Get ready to deck the halls – Floral decoration for the holidays
I’ve been out and about over the past couple of weeks doing Christmas floral decoration demonstrations round Hillier Garden Centres. In a way it’s been a bit of a nostalgic journey; I originally did Christmas demos like these more than twenty five years ago! I do lots of talks, lectures and demos but I have to admit it’s been fun getting my hand in again with the floral foam and some cut plant material. I always make a real wreath for Christmas at home and I do the occasional wedding and funeral. When it comes to Christmas of course there is plenty more bling around to worth with, but I still gravitate towards a very natural palette.
At Christmas demos the audience usually wants some stars and glitter, but I have to admit I often think a wreath or door spray looks at its best when only the foliage is in place before the sparkly bits are added. I’ve had some wonderful Nordmann and noble fir to worth with this year; it is now widely available in bunches, so there’s no need to save the straggly bits from the bottom of your Christmas tree.
In my wreath for our front porch at home I’ve just used noble fir with mistletoe and a few evergreens from the garden. The small dark green leaves of Osmanthus x burkwoodii are a nice contract to the fir. To lighten the arrangement I’ve used a small amount of Pittosporum tenuifolium ‘Irene Patterson’ this is a more compact variety than some with dark stems and small, shining waved leaves of pale green suffused with white. The effect is clean and crisp and perfect for the season. I’ve picked up on the dark stems of the pittosporum with the blue-black berries of Viburnum tinus. I have to admit these are some that were left over from my last trip to the flower wholesalers. Then my favourite ingredient: pieces of twig with duck-egg blue lichen. I love the shaggy form of it with the bristling needles and shining leaves.
Wreaths, door sprays and table centres at demonstrations have been very orange and cinnamon inspired. Dried orange slices and whole dried oranges and limes seem to be very ‘in’ this year. again they suit the season and combine beautifully with cinnamon sticks and bay leaves. My table centrepiece using just a few bay leaves, a little green pittosporum and a gold candle as the base has been the favourite. This couldn’t be easier to do on any plate or large saucer. You just arrange a little foliage, add some dried orange slices and about three whole dried oranges, add some cinnamon sticks tied in small bundles with raffia and then heap on fresh clementines. What could be more practical: a table centrepiece you can eat?
I also used the dried oranges and cinnamon sticks in a door spray of noble fir and cherry laurel. Fortunately I had to prune a large specimen of Prunus laurocerasus ‘Marbled White’ in the garden. This has the classic large laurel leaves but suffused with white. It is lighter and brighter than ordinary laurel and seems to work really well with the blue-green foliage of the fir. I clustered the oranges and cinnamon sticks into the centre of the door spray and added a few sprigs cut Skimmia japonica ‘Rubella’ to give it some depth of colour. I think clusters of cones, orange slices, or any other adornment look better than distributing them throughout a decoration. This is particularly true when making wreaths. I think many people dot the ingredients around too much rather than clumping them together and creating some impact.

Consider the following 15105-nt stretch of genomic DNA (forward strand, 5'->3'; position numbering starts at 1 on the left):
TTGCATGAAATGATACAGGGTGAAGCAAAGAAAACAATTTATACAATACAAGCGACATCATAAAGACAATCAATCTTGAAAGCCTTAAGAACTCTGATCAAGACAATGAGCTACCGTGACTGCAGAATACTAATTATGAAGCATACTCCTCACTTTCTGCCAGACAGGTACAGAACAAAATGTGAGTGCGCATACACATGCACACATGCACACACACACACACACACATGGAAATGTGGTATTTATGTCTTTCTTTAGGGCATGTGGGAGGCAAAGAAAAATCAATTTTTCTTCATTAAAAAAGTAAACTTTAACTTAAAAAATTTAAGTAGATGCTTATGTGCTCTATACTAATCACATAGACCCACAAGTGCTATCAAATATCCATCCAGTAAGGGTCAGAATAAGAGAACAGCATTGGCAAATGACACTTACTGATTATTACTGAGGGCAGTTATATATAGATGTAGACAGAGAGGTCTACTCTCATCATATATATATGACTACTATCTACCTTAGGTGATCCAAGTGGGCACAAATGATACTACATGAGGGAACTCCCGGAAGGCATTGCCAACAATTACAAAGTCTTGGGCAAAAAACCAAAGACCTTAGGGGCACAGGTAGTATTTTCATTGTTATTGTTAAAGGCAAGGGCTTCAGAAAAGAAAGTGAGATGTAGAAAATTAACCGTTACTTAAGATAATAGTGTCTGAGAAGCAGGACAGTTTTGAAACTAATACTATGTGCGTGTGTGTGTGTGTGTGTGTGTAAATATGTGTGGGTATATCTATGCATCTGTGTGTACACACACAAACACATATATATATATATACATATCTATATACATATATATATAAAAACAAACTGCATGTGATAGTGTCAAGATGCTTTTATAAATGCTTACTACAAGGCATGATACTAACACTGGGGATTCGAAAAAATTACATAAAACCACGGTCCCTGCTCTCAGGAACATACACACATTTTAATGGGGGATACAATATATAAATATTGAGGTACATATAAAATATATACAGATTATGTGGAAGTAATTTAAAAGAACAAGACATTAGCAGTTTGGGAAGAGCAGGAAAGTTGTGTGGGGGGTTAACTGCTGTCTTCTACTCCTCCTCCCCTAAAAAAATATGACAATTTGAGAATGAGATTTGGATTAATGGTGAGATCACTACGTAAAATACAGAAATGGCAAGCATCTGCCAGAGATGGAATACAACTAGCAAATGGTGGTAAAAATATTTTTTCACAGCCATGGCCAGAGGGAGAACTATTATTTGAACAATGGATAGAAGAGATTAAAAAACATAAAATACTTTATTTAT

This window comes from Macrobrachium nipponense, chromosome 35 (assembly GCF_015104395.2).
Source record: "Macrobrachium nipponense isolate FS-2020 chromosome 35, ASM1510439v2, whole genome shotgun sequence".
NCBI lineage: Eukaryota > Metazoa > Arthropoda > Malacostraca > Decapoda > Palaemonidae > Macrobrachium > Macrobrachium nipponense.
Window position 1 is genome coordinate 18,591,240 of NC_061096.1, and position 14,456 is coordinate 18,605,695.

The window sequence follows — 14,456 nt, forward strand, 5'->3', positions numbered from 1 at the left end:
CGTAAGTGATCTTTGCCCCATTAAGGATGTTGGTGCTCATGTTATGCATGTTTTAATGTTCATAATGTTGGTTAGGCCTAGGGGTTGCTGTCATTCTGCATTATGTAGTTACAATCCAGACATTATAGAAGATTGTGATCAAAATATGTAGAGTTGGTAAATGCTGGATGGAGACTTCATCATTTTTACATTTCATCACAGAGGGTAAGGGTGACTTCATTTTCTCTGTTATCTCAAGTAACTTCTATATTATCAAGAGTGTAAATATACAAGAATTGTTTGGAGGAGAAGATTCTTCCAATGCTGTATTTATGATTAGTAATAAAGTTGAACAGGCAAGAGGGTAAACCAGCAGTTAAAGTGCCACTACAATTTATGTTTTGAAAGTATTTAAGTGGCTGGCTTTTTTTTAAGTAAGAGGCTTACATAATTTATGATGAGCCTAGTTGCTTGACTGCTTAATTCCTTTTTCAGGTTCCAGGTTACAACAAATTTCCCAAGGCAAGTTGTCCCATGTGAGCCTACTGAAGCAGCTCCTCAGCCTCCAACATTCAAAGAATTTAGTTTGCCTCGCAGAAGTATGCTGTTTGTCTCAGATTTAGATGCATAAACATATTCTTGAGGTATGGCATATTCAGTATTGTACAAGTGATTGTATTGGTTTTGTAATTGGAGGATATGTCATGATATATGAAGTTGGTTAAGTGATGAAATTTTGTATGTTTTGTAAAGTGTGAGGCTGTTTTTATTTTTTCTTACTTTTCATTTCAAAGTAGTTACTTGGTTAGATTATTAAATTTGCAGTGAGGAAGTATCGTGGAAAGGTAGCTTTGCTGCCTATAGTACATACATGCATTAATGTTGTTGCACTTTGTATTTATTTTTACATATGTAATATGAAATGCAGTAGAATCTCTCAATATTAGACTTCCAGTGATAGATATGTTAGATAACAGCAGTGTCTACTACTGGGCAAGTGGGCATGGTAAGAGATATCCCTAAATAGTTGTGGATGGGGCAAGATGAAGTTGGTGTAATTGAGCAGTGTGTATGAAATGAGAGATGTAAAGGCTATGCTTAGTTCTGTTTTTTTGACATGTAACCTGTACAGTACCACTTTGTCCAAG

Of course you can create wonderful decorations using plants instead of cut material. Helleborus niger, the Christmas rose is a favourite and there are some wonderful varieties available which really do flower at Christmas. ‘Verboom Beauty’ is an amazingly floriferous type that is widely used in Europe as an indoor decoration which can be planted in the garden afterwards. Even small plants are just crammed with buds waiting to pop. I chose a simple wooden box and combined my Helleborus niger ‘Verboom Beauty’ with a couple of small ivies and two little Gaultheria procumbens. With its dark green leaves, tiny white flowers and round scarlet berries this little creeping evergreen just captures Christmas. I didn’t bother to plant them in the box; I’m just using them this way over the holiday. Instead I added some grey-green reindeer moss and a couple of fircones; easy and so effective.
If you want a really good Christmas rose that you can use indoors and then plant out, or one to keep on the doorstep over the festive period Helleborus niger ‘Wintergold’ is a good choice. It has fine dark green foliage and clear white, beautifully poised blooms with golden stamens. This is a Gold Collection hellebore from the German breeder Heuger, so it is a fine garden plant as well as a lovely indoor decoration.
I must say getting stuck in and creating a few naturally based decorations did get me inspired to make an effort at home. Although I say it myself the front porch looks really rather festive. I do hope you will have a go too, whether you just go for a few seasonal plants or make your own decoration from evergreens cut from your garden. Happy Christmas, Happy Holiday.